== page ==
A report with recommendations to drive universal broadband service was released by Blair Levin last week.
Levin was the former FCC insider – chief of staff for Chairman Reed Hundt in the 1990’s. The report, Universal Broadband: Targeting Investments to Deliver Broadband Services to All Americans [pdf, 1.96MB]was written with the perspective that “all Americans will need access to broadband networks and public policy should encourage broadband adoption.”
The report envisages repurposing the Universal Service Fund to flow towards filling service voids in a technology and company agnostic manner.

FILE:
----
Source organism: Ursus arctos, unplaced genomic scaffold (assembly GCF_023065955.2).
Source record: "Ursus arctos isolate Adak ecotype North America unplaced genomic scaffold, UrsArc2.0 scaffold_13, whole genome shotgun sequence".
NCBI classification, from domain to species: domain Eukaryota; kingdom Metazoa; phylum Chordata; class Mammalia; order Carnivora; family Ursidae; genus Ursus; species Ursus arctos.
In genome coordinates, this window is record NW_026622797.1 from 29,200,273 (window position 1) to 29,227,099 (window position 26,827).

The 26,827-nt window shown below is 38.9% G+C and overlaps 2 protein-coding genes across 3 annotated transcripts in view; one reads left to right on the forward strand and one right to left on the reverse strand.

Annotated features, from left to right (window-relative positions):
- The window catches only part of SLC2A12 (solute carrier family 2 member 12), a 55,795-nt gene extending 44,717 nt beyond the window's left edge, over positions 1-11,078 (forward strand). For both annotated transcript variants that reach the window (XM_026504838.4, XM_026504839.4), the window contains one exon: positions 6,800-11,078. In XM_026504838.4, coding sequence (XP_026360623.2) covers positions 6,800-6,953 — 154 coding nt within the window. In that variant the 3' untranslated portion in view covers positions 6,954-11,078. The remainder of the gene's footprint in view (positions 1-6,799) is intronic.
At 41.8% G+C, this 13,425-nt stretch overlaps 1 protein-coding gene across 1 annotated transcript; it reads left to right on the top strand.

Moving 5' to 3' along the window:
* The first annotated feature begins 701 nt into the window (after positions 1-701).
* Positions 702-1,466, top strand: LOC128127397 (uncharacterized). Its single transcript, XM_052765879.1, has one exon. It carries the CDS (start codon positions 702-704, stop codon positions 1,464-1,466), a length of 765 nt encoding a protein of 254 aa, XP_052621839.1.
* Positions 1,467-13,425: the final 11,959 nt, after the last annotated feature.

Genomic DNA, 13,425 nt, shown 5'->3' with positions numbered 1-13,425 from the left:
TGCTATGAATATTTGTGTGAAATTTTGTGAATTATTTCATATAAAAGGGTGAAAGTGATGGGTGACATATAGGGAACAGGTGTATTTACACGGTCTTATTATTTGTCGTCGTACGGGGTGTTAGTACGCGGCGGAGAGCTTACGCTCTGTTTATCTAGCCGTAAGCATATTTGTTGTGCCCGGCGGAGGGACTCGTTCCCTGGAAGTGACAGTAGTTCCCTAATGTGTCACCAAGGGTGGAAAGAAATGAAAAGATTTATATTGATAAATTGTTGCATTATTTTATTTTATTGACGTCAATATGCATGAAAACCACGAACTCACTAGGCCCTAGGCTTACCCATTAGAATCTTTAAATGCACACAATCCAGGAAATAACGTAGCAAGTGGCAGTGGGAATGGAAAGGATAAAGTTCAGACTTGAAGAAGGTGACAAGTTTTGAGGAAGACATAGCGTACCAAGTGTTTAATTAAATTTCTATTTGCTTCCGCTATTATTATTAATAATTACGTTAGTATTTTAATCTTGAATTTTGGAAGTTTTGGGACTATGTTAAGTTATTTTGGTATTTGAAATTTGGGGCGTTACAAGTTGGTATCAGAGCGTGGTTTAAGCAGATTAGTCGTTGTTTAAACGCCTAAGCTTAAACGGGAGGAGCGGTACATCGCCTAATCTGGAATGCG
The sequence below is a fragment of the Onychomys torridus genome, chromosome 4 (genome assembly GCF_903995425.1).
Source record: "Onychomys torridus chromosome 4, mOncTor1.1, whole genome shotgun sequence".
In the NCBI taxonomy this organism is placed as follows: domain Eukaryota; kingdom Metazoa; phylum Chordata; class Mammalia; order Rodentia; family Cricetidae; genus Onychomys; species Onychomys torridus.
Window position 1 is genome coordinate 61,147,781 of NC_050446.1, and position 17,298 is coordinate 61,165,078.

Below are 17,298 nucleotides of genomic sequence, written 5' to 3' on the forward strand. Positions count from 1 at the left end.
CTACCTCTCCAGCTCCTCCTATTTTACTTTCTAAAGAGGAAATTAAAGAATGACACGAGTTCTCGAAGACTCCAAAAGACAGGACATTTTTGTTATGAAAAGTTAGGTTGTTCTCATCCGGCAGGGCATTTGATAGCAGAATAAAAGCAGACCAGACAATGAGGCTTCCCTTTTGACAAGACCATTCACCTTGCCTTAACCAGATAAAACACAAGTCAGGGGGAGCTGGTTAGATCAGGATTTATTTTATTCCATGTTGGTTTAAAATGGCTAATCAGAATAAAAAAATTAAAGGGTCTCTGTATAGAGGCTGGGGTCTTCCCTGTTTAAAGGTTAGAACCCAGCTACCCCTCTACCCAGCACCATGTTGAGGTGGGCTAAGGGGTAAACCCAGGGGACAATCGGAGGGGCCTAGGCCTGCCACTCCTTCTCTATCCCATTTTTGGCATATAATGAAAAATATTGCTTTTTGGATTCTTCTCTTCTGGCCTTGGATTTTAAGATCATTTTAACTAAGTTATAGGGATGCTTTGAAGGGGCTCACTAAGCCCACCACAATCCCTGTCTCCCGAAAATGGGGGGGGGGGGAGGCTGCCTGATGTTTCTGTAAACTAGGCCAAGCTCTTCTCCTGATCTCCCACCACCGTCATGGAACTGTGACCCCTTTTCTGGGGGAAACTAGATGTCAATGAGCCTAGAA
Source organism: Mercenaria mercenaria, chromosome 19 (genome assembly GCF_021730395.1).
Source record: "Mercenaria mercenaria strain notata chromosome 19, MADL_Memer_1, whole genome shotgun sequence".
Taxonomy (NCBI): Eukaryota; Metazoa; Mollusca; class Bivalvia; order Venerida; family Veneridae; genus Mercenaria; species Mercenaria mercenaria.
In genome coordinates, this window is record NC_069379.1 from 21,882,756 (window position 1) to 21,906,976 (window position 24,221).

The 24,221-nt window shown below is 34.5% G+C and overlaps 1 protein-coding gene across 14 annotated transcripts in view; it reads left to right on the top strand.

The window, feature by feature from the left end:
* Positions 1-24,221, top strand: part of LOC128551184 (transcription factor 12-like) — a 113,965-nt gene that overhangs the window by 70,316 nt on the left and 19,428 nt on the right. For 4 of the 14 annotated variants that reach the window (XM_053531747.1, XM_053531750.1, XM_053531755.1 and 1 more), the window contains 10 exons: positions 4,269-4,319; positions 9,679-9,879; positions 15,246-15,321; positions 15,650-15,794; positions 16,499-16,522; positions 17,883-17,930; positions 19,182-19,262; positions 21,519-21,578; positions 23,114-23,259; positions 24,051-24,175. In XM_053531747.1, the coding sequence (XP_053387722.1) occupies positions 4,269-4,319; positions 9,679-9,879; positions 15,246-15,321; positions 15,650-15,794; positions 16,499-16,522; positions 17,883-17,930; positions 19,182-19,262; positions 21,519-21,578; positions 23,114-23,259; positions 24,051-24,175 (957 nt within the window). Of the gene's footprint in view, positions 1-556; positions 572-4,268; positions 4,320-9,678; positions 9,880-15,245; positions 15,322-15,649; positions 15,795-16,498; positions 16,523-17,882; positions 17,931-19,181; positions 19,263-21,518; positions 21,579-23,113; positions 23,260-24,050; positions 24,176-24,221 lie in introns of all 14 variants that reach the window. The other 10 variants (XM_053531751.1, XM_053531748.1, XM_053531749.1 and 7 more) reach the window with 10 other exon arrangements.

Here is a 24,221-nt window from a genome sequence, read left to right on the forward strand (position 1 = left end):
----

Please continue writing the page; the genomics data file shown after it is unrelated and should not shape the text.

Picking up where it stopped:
The report acknowledges that satellite is part of the universal broadband solution, although there is no information provided as to how it developed the estimate of only 0.2% of households being un-reachable by terrestrial services.
Ultimately, it will be too expensive to provide service to the last .2 percent of homes, so those homes should be served by satellite broadband.
But the paper goes further than supply-side.
Numerous surveys show that low-income Americans adopt broadband at less than half the rate of wealthier Americans. Cost is the biggest factor, but it is not the only factor. Digital literacy and relevance also loom large as factors affecting adoption.
There are a number of recommendations to increase demand among those who are economically disadvantaged. To what extent will Canada look at these kinds of programs?